KETCHIKAN — It would seem Ketchikan is the home of many staircases, from plain stairs covered in asphalt roofing shingles to handcrafted pieces of art.
When Martha Jacobson bought her house at the end of Kingfisher Road in 1986, there was plenty she wanted to do to it. One of the main projects she tackled was adding a staircase to access the loft.
The previous owners of the home reached the loft using a set of pegs stuck into the wall. Jacobson would have none of that, and, after living in the home for a year, she enlisted the help of Ketchikan carpenter Neil Weishahn to envision and create a custom staircase for her.
She said the two of them sat one afternoon and talked about her needs for the staircase. The house is not large, so the stairs could not be large. She didn’t want them to come straight down, and she wouldn’t allow them to reach into the room’s footprint very far.
“I told him to squash them as close as he could to the wall,” Jacobson said. “He did so well, they are magnificent.”
The stairs have unusually high risers, and are reminiscent of those found on a boat. With a slight curve at the bottom, they don’t protrude into the living room. The wood itself is dark, but rounded corners and a frame-like handrail don’t take up a lot of visual space.
The stairs’ support is made with 17 layers of approximately half-inch slices of Honduras mahogany and Wenge glued together. Jacobson said the beam sat in clamps in Weishahn’s workshop for two years to make sure the glue was ready.
Instead of cutting into the wood, the beam was shaped to add a slight curve at one end. Jacobson said she wanted the curve because it would be more artistic and interesting to look at.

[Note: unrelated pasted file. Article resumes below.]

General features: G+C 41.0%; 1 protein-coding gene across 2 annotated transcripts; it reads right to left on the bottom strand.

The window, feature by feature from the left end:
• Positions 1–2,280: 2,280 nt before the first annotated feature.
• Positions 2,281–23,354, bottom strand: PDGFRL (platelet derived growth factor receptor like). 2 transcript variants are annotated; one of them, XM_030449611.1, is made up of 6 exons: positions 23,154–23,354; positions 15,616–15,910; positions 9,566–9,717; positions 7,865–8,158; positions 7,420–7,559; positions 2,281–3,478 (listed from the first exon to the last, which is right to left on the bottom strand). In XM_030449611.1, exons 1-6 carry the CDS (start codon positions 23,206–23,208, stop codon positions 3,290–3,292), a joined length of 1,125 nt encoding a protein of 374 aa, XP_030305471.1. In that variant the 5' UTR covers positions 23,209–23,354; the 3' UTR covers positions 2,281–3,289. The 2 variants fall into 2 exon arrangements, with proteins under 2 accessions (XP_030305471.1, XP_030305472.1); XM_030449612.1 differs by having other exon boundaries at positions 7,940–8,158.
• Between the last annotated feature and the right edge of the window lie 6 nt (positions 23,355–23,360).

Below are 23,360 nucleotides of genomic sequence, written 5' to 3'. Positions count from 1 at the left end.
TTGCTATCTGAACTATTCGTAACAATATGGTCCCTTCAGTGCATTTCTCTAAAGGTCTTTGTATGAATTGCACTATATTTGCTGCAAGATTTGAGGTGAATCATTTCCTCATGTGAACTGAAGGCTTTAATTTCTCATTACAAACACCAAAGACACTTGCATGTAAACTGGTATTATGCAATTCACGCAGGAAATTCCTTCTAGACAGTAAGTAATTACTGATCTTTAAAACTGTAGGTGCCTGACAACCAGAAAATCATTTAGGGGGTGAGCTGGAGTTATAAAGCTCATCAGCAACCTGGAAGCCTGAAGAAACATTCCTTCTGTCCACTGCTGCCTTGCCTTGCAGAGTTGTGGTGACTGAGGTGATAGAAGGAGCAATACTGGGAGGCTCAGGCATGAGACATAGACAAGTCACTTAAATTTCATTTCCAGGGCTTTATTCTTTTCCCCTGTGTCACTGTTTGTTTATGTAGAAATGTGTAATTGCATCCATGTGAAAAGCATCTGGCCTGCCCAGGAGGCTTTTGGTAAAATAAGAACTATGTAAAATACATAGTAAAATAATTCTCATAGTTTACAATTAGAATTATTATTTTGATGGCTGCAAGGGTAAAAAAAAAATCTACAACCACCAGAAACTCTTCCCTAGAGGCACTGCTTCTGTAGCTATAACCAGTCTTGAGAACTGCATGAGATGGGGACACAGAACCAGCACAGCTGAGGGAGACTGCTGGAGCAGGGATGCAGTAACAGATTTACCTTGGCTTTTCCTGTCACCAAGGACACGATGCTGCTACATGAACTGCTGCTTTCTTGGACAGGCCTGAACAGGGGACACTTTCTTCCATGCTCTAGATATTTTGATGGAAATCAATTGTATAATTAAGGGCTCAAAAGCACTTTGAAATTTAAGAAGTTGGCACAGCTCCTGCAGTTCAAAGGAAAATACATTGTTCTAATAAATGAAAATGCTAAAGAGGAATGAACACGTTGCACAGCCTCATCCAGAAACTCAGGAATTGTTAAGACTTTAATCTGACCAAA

The underside of the staircase is as finished as the top, with rounded edges to show off layers of wood and the grain.
Jacobson said Weishahn moved to California before the project was complete, and Ketchikan resident and carpenter John Stewart finished the project. Stewart helped Weishahn create the stairs’ railing and has completed many projects for Jacobson since.
“The stairs took six years, but aren’t they gorgeous?” Jacobson said. “It just gets more fantastic the more you look at it.”
Life-long Ketchikan resident and Tongass Forest Enterprises owner Larry Jackson said he was inspired by Jacobson’s home years ago, and used it as inspiration when he built his home.
“Her house has so many intricate details, and it is so warm and cozy,” he said. “I loved seeing their home.”
Jackson designed a unique staircase of his own, which was completed in 2008 before the rest of the house was completed
He said he had wanted to be able to climb through a tree to a “loft space,” but when he and the architect got together, they decided to have a large tree serve as a passageway to another level in the house.
Jackson bought the large yellow cedar from a logging company, used a boom crane to place it and built the rest of the house around it.
“It’s easy to take for granted, I walk the stairs multiple times a day,” Jackson said. “But it does strike you that you’re walking through a 210-to- 220-year-old-tree. It’s not practical to live in the woods, but if you can make the boundary less, then that’s fun.”
Jackson said logger John Gabriel used a chainsaw to carve the stairs through the trunk, and they worked with sanders and grinders to finish it.
“It’s just fun, and it adds something unique to the house,” Jackson said.
Jackson and Jacobson both used local species of wood to enhance and personalize their homes.
Jacobson recently finished a new front door for her home, using red and white cedar and ash. The project was started by Stewart, but Jacobson said that after taking a few carving classes at the Totem Heritage Center, she had “enough courage to finish it myself.”
“I figure if you’re gonna live in a house, and have a door, you might as well like your door, and your stairs and your rug,” Jacobson said. “And whatever else you have.”
Information from: Ketchikan (Alaska) Daily News, http://www.ketchikandailynews.com